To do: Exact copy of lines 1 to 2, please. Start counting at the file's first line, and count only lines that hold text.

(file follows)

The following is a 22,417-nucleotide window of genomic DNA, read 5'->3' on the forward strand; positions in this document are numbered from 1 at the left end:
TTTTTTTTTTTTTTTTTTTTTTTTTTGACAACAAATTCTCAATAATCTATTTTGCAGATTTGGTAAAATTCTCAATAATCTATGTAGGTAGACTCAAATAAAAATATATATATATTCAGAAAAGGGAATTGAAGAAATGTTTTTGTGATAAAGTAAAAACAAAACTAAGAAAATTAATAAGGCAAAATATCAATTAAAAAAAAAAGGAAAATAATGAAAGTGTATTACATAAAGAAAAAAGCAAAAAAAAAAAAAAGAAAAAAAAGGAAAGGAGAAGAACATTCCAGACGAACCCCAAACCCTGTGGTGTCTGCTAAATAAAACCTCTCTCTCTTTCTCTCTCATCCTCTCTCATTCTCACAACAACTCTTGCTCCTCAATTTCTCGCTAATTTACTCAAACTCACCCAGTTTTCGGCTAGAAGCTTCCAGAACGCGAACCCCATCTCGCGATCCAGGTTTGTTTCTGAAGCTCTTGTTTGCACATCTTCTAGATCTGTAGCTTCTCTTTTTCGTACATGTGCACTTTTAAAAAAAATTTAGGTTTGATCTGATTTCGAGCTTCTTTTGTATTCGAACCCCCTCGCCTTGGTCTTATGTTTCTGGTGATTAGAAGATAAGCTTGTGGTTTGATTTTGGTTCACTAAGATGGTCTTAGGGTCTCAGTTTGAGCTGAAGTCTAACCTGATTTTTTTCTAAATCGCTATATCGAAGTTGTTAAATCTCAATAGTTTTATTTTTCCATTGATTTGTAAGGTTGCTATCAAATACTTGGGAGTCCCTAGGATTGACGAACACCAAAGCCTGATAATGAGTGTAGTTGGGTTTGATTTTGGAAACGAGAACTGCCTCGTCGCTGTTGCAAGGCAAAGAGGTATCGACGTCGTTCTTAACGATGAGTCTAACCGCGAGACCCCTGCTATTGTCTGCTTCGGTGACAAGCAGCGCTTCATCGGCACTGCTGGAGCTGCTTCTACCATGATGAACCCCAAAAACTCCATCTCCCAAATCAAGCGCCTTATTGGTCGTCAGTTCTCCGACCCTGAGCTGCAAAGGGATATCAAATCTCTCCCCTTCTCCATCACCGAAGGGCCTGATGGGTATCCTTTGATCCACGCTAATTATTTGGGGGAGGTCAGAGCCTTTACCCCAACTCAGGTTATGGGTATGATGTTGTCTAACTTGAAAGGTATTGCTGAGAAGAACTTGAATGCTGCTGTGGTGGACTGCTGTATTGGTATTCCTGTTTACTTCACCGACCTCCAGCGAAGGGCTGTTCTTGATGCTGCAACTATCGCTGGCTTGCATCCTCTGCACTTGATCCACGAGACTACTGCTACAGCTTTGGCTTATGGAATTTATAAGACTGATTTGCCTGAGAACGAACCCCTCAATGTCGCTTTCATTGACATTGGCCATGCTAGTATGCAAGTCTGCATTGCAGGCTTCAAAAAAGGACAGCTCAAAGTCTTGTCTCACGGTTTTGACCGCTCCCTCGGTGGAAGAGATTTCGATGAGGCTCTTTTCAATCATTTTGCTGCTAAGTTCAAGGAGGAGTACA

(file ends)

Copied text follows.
The following is a 22,417-nucleotide window of genomic DNA, read 5'->3' on the forward strand; positions in this document are numbered from 1 at the left end:
TTTTTTTTTTTTTTTTTTTTTTTTTTGACAACAAATTCTCAATAATCTATTTTGCAGATTTGGTAAAATTCTCAATAATCTATGTAGGTAGACTCAAATAAAAATATATATATATTCAGAAAAGGGAATTGAAGAAATGTTTTTGTGATAAAGTAAAAACAAAACTAAGAAAATTAATAAGGCAAAATATCAATTAAAAAAAAAAGGAAAATAATGAAAGTGTATTACATAAAGAAAAAAGCAAAAAAAAAAAAAAGAAAAAAAAGGAAAGGAGAAGAACATTCCAGACGAACCCCAAACCCTGTGGTGTCTGCTAAATAAAACCTCTCTCTCTTTCTCTCTCATCCTCTCTCATTCTCACAACAACTCTTGCTCCTCAATTTCTCGCTAATTTACTCAAACTCACCCAGTTTTCGGCTAGAAGCTTCCAGAACGCGAACCCCATCTCGCGATCCAGGTTTGTTTCTGAAGCTCTTGTTTGCACATCTTCTAGATCTGTAGCTTCTCTTTTTCGTACATGTGCACTTTTAAAAAAAATTTAGGTTTGATCTGATTTCGAGCTTCTTTTGTATTCGAACCCCCTCGCCTTGGTCTTATGTTTCTGGTGATTAGAAGATAAGCTTGTGGTTTGATTTTGGTTCACTAAGATGGTCTTAGGGTCTCAGTTTGAGCTGAAGTCTAACCTGATTTTTTTCTAAATCGCTATATCGAAGTTGTTAAATCTCAATAGTTTTATTTTTCCATTGATTTGTAAGGTTGCTATCAAATACTTGGGAGTCCCTAGGATTGACGAACACCAAAGCCTGATAATGAGTGTAGTTGGGTTTGATTTTGGAAACGAGAACTGCCTCGTCGCTGTTGCAAGGCAAAGAGGTATCGACGTCGTTCTTAACGATGAGTCTAACCGCGAGACCCCTGCTATTGTCTGCTTCGGTGACAAGCAGCGCTTCATCGGCACTGCTGGAGCTGCTTCTACCATGATGAACCCCAAAAACTCCATCTCCCAAATCAAGCGCCTTATTGGTCGTCAGTTCTCCGACCCTGAGCTGCAAAGGGATATCAAATCTCTCCCCTTCTCCATCACCGAAGGGCCTGATGGGTATCCTTTGATCCACGCTAATTATTTGGGGGAGGTCAGAGCCTTTACCCCAACTCAGGTTATGGGTATGATGTTGTCTAACTTGAAAGGTATTGCTGAGAAGAACTTGAATGCTGCTGTGGTGGACTGCTGTATTGGTATTCCTGTTTACTTCACCGACCTCCAGCGAAGGGCTGTTCTTGATGCTGCAACTATCGCTGGCTTGCATCCTCTGCACTTGATCCACGAGACTACTGCTACAGCTTTGGCTTATGGAATTTATAAGACTGATTTGCCTGAGAACGAACCCCTCAATGTCGCTTTCATTGACATTGGCCATGCTAGTATGCAAGTCTGCATTGCAGGCTTCAAAAAAGGACAGCTCAAAGTCTTGTCTCACGGTTTTGACCGCTCCCTCGGTGGAAGAGATTTCGATGAGGCTCTTTTCAATCATTTTGCTGCTAAGTTCAAGGAGGAGTACA